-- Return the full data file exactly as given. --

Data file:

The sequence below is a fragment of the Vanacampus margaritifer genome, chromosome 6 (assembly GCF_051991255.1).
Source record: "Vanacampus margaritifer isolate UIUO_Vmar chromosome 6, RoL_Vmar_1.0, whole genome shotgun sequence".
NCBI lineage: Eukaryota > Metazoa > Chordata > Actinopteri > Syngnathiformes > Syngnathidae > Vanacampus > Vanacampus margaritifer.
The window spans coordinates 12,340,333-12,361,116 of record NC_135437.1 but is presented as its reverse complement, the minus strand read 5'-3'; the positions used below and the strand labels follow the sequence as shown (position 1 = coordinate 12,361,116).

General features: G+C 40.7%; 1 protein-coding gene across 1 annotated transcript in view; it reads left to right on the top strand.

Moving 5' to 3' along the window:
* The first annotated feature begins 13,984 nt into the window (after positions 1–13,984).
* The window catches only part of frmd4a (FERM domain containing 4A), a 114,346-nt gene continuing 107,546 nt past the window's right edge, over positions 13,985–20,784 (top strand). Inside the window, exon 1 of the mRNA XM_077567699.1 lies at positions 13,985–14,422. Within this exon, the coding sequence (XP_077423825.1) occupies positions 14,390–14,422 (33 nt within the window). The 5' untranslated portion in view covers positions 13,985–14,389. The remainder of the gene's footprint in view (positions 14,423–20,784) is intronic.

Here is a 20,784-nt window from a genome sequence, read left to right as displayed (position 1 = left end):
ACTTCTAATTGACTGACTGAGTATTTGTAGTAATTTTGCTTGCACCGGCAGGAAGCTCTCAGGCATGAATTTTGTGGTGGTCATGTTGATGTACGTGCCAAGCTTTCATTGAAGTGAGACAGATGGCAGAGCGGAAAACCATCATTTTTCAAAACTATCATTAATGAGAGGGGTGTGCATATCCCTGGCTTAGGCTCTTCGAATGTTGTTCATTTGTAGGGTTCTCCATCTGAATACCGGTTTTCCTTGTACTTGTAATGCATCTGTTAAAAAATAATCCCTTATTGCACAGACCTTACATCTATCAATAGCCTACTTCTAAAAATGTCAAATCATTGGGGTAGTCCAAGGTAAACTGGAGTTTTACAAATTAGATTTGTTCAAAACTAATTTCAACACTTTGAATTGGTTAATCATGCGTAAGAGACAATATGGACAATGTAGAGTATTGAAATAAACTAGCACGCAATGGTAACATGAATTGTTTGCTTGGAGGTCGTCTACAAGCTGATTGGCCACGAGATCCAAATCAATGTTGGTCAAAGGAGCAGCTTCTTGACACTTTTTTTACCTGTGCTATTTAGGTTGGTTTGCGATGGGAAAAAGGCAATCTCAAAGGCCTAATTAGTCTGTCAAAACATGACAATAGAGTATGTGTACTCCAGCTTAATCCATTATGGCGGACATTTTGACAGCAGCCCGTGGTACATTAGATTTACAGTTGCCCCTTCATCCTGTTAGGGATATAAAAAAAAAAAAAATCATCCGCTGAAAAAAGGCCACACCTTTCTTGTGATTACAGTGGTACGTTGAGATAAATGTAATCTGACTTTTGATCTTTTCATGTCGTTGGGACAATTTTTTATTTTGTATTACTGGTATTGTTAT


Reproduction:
The sequence below is a fragment of the Vanacampus margaritifer genome, chromosome 6 (assembly GCF_051991255.1).
Source record: "Vanacampus margaritifer isolate UIUO_Vmar chromosome 6, RoL_Vmar_1.0, whole genome shotgun sequence".
NCBI lineage: Eukaryota > Metazoa > Chordata > Actinopteri > Syngnathiformes > Syngnathidae > Vanacampus > Vanacampus margaritifer.
The window spans coordinates 12,340,333-12,361,116 of record NC_135437.1 but is presented as its reverse complement, the minus strand read 5'-3'; the positions used below and the strand labels follow the sequence as shown (position 1 = coordinate 12,361,116).

General features: G+C 40.7%; 1 protein-coding gene across 1 annotated transcript in view; it reads left to right on the top strand.

Moving 5' to 3' along the window:
* The first annotated feature begins 13,984 nt into the window (after positions 1–13,984).
* The window catches only part of frmd4a (FERM domain containing 4A), a 114,346-nt gene continuing 107,546 nt past the window's right edge, over positions 13,985–20,784 (top strand). Inside the window, exon 1 of the mRNA XM_077567699.1 lies at positions 13,985–14,422. Within this exon, the coding sequence (XP_077423825.1) occupies positions 14,390–14,422 (33 nt within the window). The 5' untranslated portion in view covers positions 13,985–14,389. The remainder of the gene's footprint in view (positions 14,423–20,784) is intronic.

Here is a 20,784-nt window from a genome sequence, read left to right as displayed (position 1 = left end):
ACTTCTAATTGACTGACTGAGTATTTGTAGTAATTTTGCTTGCACCGGCAGGAAGCTCTCAGGCATGAATTTTGTGGTGGTCATGTTGATGTACGTGCCAAGCTTTCATTGAAGTGAGACAGATGGCAGAGCGGAAAACCATCATTTTTCAAAACTATCATTAATGAGAGGGGTGTGCATATCCCTGGCTTAGGCTCTTCGAATGTTGTTCATTTGTAGGGTTCTCCATCTGAATACCGGTTTTCCTTGTACTTGTAATGCATCTGTTAAAAAATAATCCCTTATTGCACAGACCTTACATCTATCAATAGCCTACTTCTAAAAATGTCAAATCATTGGGGTAGTCCAAGGTAAACTGGAGTTTTACAAATTAGATTTGTTCAAAACTAATTTCAACACTTTGAATTGGTTAATCATGCGTAAGAGACAATATGGACAATGTAGAGTATTGAAATAAACTAGCACGCAATGGTAACATGAATTGTTTGCTTGGAGGTCGTCTACAAGCTGATTGGCCACGAGATCCAAATCAATGTTGGTCAAAGGAGCAGCTTCTTGACACTTTTTTTACCTGTGCTATTTAGGTTGGTTTGCGATGGGAAAAAGGCAATCTCAAAGGCCTAATTAGTCTGTCAAAACATGACAATAGAGTATGTGTACTCCAGCTTAATCCATTATGGCGGACATTTTGACAGCAGCCCGTGGTACATTAGATTTACAGTTGCCCCTTCATCCTGTTAGGGATATAAAAAAAAAAAAAATCATCCGCTGAAAAAAGGCCACACCTTTCTTGTGATTACAGTGGTACGTTGAGATAAATGTAATCTGACTTTTGATCTTTTCATGTCGTTGGGACAATTTTTTATTTTGTATTACTGGTATTGTTAT